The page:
On a more technical note, the ability to learn robust relations from data-driven methods will clearly be best when large amounts of information (i.e. supporting evidence) is available. However the levels of inference we gained from some of the above analysis were very useful despite having been learned from a relatively small survey sample. One reason for this is because the informative content of each data point was strengthened by our decision to explicitly target thermal conditions of interest. Moreover, the learning algorithm that we utilized to search for structural dependencies in our data sets (Cheng et al. 2002) was able to accept informed (“expert”) guidance on the initial structure as a Bayesian “prior belief,” thereby freeing up the information content of the data to aid in the discovery of weaker dependency signals. While our initial results are encouraging, the next step will be to evaluate our learned dependencies against an independent data set. This is the subject of on-going research and will be reported elsewhere.


In this paper, we drew attention to an approach and ways of thinking that on the one hand provided very helpful insights to us, and on the other, have potential to facilitate the transfer of information and knowledge into the decision-making domain of coral reef policy-makers and managers. Through our case study, we demonstrated how the Bayesian paradigm, and in particular the decision-support capabilities provided by Bayesian belief networks (BBN) can assist in this endeavor.

The BBN developed for this study was shown to accept all the major elements of our understanding of large-scale bleaching on the Great Barrier Reef – remotely sensed and in situ data, information, knowledge, and expert opinion – and fuse them into a framework that allowed us to explore the extent to which this eclectic mix could provide effective (and transparent) decision support in the task of correctly identifying those reefs which would be at the lowest risk of bleaching and subsequent coral mortality.

The level of understanding gained from our study confirms that the decision-support capabilities of BBNs are not necessarily limited by the need for scientists to understand and account for all mechanistic detail. This is because data gaps and uncertainties, in particular with regard to the inter-linkages of the BBN, are quantified as conditional probabilistic statements of relationships. Indeed, in our study, the level of descriptive complexity (i.e. dependency structure) for the bleaching BBN was learned from the information content of the available data (i.e. by incorporating the experience of past events and spatial relations).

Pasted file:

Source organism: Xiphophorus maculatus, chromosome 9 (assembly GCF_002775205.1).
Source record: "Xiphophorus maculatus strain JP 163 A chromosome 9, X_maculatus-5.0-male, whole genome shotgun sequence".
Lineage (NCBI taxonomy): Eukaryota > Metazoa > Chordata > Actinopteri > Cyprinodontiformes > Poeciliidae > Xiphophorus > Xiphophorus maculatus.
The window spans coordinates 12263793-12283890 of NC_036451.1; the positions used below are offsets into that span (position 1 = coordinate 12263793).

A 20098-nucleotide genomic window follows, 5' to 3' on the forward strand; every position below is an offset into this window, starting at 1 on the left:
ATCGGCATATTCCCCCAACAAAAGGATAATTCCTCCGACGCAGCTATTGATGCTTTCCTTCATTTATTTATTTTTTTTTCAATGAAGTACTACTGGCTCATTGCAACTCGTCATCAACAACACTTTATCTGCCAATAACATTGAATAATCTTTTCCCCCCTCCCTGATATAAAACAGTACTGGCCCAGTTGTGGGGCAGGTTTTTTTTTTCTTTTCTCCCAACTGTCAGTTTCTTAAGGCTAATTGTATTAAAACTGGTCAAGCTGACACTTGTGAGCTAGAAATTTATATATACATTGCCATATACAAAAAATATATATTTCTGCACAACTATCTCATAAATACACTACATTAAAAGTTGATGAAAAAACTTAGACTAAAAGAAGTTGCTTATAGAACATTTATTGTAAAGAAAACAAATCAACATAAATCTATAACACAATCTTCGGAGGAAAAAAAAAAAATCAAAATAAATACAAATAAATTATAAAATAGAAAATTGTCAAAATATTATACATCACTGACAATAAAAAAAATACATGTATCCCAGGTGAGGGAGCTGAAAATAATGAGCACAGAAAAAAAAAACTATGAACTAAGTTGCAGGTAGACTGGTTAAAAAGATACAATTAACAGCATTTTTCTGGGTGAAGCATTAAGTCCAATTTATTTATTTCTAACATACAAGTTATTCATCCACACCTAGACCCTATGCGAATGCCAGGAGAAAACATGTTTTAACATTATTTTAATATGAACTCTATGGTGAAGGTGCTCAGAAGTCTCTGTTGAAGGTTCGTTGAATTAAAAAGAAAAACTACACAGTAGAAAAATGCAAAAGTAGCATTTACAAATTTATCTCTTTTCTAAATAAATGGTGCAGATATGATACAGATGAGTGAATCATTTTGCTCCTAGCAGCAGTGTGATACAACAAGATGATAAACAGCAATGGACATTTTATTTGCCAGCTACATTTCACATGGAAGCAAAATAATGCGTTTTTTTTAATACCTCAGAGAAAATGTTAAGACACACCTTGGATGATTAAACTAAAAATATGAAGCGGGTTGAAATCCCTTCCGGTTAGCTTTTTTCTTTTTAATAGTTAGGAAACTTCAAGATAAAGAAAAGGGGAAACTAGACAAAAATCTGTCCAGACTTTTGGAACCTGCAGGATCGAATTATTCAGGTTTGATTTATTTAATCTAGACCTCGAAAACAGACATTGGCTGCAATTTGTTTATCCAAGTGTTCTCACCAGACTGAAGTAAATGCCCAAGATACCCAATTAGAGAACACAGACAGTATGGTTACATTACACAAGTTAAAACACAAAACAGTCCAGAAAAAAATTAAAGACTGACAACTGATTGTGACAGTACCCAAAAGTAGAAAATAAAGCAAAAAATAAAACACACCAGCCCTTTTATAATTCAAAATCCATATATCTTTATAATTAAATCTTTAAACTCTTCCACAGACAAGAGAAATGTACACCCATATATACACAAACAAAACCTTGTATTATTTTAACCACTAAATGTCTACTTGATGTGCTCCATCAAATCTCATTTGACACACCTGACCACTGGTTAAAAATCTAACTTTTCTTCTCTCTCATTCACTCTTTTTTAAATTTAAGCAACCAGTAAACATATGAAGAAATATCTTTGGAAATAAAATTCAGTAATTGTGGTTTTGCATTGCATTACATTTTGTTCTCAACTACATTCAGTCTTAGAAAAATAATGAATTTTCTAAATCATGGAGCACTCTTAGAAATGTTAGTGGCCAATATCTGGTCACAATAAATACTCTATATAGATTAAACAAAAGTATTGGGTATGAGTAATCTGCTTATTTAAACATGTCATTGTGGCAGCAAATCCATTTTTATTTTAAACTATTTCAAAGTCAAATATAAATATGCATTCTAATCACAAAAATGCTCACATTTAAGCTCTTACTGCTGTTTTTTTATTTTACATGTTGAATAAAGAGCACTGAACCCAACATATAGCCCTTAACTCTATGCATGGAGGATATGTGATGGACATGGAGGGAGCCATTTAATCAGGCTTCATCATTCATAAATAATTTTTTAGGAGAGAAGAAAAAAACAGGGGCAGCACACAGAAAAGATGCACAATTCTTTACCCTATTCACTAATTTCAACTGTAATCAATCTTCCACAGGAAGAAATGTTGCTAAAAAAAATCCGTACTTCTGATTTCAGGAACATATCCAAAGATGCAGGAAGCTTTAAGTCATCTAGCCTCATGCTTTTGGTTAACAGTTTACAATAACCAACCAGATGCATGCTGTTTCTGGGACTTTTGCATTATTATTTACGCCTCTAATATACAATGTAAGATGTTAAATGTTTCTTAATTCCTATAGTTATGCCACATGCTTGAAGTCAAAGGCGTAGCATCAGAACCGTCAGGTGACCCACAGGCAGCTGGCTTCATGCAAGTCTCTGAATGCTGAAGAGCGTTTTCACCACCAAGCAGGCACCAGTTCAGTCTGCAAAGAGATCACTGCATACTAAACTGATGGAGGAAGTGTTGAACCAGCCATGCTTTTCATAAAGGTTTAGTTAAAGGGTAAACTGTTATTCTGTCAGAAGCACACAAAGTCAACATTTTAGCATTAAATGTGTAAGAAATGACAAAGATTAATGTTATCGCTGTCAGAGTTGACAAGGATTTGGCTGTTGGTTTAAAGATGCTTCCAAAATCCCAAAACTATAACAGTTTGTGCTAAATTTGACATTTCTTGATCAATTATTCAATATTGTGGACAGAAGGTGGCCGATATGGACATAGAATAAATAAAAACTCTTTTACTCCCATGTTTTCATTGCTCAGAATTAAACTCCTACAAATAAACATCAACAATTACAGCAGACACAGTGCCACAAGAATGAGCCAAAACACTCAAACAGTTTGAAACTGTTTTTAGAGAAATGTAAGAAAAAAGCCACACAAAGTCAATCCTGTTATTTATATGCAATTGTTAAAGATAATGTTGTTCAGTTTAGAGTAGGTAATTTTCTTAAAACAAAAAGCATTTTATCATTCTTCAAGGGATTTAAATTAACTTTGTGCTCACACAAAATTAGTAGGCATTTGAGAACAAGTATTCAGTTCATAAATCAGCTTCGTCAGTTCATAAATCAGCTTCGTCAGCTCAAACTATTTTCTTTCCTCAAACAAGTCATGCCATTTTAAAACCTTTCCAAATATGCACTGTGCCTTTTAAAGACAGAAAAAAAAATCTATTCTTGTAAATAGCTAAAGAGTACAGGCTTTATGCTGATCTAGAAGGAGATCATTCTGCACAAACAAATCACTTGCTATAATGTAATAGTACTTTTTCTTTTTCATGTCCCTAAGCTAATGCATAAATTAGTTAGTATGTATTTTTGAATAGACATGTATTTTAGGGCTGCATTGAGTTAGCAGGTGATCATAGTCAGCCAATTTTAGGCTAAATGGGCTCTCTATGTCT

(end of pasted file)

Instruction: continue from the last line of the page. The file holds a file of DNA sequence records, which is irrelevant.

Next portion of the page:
The flexibility provided by BBNs also means that when new information becomes available, it will be an easy task for it to be incorporated, with only the conditional probabilities of the affected variables requiring re-evaluation. For complex adaptive systems like coral ecosystems, this is important since we are continually going to experience surprises in the magnitude (and potential type) of stress and recovery responses. Unlike methods that require us to continually throw away and start with a clean sheet, the BBN learning process allows us to build in insights gained through surprises or mistakes. This is a distinct benefit, since given the right perspective on time, these surprises almost always end up being our most valuable sources of information and experience.


We thank the following colleagues who have contributed to this work: Emre Turak and Mary Wakeford for assisting Terry Done with the bleaching assessments; Glenn De’ath and Ray Berkelmans for allowing us access to max3day prior to publication; Glenn De’ath for assistance in defining coral communities; Stuart Kininmonth and Steve Edgar for development of the GIS; Mike Mahoney for providing the SST data to enable the development of various SST indices in the GIS; Craig Steinberg for unpublished modeled current data that allowed us to develop the proxy cost100. The manuscript also benefited from the comments of two anonymous reviewers.

Copyright information

© Springer-Verlag 2004